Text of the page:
The Michigan Department of Natural Resources has reported that seven wolves have been killed as part of Michigan's wolf hunt as of Tuesday morning.
The DNR's website shows that one wolf has been taken in unit A, five in unit B, and 1 in unit C. The first wolf killed during the first wolf hunting season in Michigan was shot in Baraga County on opening day.
Officials at the Michigan DNR say that the breakdown of hunters that have taken wolves this season is "roughly half-and-half" between Lower Peninsula and Upper Peninsula residents. The youngest hunter to shoot a wolf is a 14-year-old Mackinac County resident.
Wildlife officials say that they expected the season to start slow with the warmer temperatures and lack of snowfall now that the wolves have their winter coats, but biologists expect the wolf activity and hunting opportunities to increase with the coming colder weather and snowfall.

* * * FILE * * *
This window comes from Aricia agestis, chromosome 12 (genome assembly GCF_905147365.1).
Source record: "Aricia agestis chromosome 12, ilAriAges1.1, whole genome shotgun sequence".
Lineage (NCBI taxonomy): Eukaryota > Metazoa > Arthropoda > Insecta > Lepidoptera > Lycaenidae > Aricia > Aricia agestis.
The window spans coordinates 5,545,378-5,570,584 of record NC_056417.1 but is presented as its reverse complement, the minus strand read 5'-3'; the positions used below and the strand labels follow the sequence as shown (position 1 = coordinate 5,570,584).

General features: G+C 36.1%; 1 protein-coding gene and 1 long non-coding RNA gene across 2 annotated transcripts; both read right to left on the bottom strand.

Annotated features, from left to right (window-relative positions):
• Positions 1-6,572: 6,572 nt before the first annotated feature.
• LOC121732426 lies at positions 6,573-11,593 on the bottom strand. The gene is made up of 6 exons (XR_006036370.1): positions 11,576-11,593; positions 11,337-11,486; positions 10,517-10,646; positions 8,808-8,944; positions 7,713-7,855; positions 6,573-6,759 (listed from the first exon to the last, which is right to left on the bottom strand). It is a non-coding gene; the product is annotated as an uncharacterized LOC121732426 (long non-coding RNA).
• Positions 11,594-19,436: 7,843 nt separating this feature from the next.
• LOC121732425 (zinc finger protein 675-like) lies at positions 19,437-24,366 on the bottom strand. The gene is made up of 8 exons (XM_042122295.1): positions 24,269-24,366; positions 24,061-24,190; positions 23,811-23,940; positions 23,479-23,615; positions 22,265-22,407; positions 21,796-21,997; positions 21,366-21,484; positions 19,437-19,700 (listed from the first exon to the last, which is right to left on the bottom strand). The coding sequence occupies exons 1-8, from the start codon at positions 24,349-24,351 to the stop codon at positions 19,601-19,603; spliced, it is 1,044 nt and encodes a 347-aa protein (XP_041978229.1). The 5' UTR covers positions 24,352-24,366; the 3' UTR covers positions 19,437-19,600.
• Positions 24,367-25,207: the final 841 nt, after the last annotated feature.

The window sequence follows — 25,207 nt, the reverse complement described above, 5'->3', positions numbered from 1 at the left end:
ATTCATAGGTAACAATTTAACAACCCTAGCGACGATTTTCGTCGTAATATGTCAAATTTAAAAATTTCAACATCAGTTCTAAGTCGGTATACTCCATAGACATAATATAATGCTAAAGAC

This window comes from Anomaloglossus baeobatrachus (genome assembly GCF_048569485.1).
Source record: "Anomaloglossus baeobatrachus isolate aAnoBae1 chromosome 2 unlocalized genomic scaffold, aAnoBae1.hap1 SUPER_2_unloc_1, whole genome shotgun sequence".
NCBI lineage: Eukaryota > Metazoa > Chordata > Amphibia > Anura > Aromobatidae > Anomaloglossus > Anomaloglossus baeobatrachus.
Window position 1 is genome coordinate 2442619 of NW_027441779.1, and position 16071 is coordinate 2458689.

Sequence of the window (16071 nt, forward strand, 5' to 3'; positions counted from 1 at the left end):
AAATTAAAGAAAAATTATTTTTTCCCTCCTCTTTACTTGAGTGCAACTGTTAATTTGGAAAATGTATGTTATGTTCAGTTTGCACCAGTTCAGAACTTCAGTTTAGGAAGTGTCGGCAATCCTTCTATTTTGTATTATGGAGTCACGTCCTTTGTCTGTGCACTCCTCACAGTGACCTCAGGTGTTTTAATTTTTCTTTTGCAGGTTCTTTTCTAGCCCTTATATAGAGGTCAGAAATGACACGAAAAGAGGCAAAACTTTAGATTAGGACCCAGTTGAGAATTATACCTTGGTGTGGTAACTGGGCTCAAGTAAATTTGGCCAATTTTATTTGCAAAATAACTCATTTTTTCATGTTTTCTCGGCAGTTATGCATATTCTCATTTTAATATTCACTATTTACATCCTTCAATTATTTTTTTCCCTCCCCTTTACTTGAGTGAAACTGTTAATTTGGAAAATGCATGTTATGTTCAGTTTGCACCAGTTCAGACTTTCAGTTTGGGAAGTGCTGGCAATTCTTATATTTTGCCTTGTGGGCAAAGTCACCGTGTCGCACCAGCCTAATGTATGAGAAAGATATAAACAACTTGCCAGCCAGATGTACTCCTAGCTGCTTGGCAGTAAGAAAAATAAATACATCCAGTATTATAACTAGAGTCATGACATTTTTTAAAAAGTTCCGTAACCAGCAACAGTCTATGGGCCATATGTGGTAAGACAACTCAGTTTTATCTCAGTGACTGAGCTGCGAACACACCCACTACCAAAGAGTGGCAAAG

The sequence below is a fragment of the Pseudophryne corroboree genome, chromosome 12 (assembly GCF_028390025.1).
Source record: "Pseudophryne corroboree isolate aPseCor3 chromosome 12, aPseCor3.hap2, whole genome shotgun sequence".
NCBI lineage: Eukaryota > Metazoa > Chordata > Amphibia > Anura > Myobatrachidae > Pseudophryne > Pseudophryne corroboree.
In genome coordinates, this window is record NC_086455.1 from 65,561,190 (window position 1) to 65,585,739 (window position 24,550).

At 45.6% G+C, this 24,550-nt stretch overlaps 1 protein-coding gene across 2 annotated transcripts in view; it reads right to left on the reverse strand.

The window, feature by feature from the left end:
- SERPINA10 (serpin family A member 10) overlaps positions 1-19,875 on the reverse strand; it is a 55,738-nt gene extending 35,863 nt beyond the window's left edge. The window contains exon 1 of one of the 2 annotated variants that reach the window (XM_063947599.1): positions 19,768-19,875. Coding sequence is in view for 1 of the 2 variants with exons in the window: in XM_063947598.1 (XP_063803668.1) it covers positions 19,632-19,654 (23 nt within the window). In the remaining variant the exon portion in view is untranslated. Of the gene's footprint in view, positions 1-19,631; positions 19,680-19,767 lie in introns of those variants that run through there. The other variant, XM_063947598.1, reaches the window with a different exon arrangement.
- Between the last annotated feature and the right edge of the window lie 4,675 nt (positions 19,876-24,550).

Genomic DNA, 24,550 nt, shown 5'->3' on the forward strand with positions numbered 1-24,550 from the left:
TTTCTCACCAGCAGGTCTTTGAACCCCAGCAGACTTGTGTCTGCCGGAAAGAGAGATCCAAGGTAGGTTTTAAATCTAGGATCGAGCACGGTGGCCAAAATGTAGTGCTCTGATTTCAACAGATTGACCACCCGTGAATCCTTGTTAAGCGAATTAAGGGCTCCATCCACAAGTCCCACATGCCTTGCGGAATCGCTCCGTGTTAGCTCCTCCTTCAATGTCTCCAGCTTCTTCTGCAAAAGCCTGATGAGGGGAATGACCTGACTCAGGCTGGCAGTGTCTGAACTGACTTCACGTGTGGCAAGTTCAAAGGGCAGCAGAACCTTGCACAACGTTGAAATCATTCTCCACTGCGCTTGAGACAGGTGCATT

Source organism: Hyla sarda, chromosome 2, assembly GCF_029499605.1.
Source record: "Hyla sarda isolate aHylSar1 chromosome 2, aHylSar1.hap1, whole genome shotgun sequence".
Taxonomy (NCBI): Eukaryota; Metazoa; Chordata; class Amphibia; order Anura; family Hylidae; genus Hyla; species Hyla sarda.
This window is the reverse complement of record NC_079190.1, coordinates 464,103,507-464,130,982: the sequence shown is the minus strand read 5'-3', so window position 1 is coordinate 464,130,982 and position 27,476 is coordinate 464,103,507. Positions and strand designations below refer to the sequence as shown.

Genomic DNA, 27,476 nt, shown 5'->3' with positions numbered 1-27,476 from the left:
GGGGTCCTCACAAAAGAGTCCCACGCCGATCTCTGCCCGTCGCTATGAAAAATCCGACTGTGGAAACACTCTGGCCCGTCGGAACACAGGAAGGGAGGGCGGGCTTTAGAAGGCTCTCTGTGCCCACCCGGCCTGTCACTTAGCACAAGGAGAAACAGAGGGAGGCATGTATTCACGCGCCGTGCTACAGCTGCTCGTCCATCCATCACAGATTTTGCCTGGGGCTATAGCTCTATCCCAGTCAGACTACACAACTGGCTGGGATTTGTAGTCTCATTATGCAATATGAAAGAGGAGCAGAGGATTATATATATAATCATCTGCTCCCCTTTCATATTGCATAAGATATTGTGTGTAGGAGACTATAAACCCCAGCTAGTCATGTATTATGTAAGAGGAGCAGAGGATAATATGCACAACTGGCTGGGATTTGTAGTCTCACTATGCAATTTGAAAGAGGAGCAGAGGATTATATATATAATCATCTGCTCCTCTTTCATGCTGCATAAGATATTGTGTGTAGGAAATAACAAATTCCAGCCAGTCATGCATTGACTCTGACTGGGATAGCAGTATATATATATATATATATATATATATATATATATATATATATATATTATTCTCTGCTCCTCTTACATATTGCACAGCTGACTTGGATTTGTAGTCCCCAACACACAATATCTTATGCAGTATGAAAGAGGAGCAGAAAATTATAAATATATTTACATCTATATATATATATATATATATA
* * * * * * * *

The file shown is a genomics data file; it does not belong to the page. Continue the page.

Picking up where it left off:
DNR representative Debbie Munson Badini says that the hunting season is "right on target" as the 47-day hunting season reached its fifth day. She added that the DNR expects the 43 wolves to be killed by the end of the hunting season.
Wildlife officials are hoping to see a 35 percent decline in wolf population in the hunting areas listed in the 2013 wolf hunt. This includes 20 percent of fatalities coming from the wolf hunt, and an additional 15 percent coming from other human-related incidents.
The current wolf hunt status can be monitored on the Department of Natural Resources website here.